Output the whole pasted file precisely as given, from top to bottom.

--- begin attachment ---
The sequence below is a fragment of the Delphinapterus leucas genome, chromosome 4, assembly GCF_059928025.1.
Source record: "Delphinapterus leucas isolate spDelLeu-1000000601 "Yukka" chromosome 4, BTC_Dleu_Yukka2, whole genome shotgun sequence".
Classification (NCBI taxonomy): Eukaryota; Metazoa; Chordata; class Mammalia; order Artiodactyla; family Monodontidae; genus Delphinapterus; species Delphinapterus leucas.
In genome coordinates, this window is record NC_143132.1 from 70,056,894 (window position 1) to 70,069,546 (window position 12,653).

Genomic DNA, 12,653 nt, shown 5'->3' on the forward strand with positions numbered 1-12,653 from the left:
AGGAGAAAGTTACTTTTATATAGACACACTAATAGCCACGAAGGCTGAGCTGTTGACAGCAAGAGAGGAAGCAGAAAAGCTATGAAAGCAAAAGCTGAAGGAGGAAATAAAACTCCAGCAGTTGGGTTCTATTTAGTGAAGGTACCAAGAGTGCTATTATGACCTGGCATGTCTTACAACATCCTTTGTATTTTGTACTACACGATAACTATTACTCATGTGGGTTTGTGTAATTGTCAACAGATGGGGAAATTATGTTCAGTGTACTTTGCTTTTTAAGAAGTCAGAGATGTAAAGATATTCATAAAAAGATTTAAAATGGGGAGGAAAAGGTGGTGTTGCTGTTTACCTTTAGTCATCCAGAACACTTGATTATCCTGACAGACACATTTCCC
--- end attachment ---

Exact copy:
The sequence below is a fragment of the Delphinapterus leucas genome, chromosome 4, assembly GCF_059928025.1.
Source record: "Delphinapterus leucas isolate spDelLeu-1000000601 "Yukka" chromosome 4, BTC_Dleu_Yukka2, whole genome shotgun sequence".
Classification (NCBI taxonomy): Eukaryota; Metazoa; Chordata; class Mammalia; order Artiodactyla; family Monodontidae; genus Delphinapterus; species Delphinapterus leucas.
In genome coordinates, this window is record NC_143132.1 from 70,056,894 (window position 1) to 70,069,546 (window position 12,653).

Genomic DNA, 12,653 nt, shown 5'->3' on the forward strand with positions numbered 1-12,653 from the left:
AGGAGAAAGTTACTTTTATATAGACACACTAATAGCCACGAAGGCTGAGCTGTTGACAGCAAGAGAGGAAGCAGAAAAGCTATGAAAGCAAAAGCTGAAGGAGGAAATAAAACTCCAGCAGTTGGGTTCTATTTAGTGAAGGTACCAAGAGTGCTATTATGACCTGGCATGTCTTACAACATCCTTTGTATTTTGTACTACACGATAACTATTACTCATGTGGGTTTGTGTAATTGTCAACAGATGGGGAAATTATGTTCAGTGTACTTTGCTTTTTAAGAAGTCAGAGATGTAAAGATATTCATAAAAAGATTTAAAATGGGGAGGAAAAGGTGGTGTTGCTGTTTACCTTTAGTCATCCAGAACACTTGATTATCCTGACAGACACATTTCCC